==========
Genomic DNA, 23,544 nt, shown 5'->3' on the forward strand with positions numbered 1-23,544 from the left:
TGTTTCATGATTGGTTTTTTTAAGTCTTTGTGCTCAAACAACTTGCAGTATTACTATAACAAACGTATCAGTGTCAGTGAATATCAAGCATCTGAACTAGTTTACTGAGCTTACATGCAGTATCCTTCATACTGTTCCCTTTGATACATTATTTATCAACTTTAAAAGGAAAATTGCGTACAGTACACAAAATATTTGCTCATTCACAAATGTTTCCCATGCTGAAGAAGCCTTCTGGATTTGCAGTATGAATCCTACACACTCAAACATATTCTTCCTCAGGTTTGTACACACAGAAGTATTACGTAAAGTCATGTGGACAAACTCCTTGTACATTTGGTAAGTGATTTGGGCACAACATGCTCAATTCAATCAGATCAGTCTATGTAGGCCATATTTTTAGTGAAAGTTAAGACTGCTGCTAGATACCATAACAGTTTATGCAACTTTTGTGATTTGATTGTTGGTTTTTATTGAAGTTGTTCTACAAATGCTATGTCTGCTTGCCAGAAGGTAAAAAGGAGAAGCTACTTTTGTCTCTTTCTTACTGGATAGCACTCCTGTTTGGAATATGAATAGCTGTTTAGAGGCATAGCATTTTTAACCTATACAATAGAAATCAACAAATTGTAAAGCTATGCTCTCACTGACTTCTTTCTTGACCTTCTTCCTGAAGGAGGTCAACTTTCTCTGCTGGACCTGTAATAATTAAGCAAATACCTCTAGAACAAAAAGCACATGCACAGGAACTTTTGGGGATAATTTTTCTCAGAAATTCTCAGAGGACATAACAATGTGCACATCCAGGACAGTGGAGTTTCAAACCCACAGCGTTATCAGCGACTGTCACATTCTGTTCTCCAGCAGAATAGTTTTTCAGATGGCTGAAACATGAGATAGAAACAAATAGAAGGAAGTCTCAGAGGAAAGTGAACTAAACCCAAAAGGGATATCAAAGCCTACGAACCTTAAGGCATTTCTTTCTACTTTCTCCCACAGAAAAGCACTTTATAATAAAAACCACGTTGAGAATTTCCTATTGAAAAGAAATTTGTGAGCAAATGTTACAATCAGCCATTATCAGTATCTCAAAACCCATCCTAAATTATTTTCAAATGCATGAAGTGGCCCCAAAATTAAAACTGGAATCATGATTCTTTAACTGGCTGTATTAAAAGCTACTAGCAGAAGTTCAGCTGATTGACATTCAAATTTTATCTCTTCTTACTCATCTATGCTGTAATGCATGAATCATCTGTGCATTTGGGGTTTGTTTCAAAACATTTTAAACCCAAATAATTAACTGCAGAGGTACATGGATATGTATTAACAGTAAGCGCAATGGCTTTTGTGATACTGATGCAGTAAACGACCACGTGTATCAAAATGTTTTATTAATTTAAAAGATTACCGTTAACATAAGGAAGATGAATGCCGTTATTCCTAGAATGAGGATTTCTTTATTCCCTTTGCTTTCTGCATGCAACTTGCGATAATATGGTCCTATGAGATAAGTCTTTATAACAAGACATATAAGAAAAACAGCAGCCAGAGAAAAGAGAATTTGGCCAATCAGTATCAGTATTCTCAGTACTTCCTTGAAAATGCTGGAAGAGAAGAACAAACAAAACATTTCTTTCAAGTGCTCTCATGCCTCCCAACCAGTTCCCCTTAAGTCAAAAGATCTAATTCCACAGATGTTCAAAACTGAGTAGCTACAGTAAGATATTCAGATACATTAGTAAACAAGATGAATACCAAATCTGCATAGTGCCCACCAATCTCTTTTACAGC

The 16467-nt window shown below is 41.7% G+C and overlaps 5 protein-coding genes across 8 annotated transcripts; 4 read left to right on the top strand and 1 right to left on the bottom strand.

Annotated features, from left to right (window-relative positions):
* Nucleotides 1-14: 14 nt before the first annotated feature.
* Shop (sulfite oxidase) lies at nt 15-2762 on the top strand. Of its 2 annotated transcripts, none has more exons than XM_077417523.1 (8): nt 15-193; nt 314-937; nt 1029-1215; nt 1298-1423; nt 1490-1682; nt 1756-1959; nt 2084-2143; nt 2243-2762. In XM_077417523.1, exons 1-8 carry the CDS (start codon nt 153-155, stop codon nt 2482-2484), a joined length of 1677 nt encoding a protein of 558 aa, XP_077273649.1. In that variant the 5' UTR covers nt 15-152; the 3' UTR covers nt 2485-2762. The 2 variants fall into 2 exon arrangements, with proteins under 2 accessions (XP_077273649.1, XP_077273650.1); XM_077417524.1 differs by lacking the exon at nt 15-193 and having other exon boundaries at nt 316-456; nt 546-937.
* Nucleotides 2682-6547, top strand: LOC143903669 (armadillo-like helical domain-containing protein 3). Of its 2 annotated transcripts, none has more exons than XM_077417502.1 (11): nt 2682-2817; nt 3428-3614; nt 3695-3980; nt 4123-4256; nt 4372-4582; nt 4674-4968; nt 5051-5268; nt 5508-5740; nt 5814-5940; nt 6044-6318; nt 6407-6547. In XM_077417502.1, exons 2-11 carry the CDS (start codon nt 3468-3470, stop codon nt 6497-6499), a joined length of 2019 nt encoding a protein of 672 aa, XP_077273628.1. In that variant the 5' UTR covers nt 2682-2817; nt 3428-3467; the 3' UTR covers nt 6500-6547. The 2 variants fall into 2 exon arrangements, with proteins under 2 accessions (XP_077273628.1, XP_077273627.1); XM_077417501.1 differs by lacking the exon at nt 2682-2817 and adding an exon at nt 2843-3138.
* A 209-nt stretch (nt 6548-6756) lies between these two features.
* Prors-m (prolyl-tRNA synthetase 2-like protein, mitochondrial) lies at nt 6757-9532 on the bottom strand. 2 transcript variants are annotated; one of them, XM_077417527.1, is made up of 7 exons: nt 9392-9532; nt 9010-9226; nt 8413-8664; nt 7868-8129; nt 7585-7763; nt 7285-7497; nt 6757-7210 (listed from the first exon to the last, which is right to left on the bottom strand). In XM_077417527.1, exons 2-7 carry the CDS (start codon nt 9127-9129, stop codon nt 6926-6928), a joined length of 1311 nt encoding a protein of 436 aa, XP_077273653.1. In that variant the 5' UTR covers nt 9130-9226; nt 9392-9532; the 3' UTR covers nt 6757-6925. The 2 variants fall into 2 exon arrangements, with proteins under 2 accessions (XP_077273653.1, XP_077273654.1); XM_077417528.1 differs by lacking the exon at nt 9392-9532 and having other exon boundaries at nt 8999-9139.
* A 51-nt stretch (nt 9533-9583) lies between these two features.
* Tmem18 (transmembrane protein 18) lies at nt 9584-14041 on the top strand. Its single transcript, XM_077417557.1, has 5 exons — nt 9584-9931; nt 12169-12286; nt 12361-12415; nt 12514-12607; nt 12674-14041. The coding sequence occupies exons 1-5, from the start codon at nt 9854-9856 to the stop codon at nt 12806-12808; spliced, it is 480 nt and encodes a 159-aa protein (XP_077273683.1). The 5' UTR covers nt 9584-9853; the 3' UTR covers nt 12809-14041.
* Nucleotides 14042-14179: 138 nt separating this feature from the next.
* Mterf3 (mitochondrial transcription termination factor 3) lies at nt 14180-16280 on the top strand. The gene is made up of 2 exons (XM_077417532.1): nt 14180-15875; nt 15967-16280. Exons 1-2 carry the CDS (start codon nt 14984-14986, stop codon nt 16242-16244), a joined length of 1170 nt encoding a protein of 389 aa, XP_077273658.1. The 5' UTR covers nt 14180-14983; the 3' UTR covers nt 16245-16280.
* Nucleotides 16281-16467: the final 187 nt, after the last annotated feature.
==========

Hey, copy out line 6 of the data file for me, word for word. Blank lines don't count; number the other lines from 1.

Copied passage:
* Shop (sulfite oxidase) lies at nt 15-2762 on the top strand. Of its 2 annotated transcripts, none has more exons than XM_077417523.1 (8): nt 15-193; nt 314-937; nt 1029-1215; nt 1298-1423; nt 1490-1682; nt 1756-1959; nt 2084-2143; nt 2243-2762. In XM_077417523.1, exons 1-8 carry the CDS (start codon nt 153-155, stop codon nt 2482-2484), a joined length of 1677 nt encoding a protein of 558 aa, XP_077273649.1. In that variant the 5' UTR covers nt 15-152; the 3' UTR covers nt 2485-2762. The 2 variants fall into 2 exon arrangements, with proteins under 2 accessions (XP_077273649.1, XP_077273650.1); XM_077417524.1 differs by lacking the exon at nt 15-193 and having other exon boundaries at nt 316-456; nt 546-937.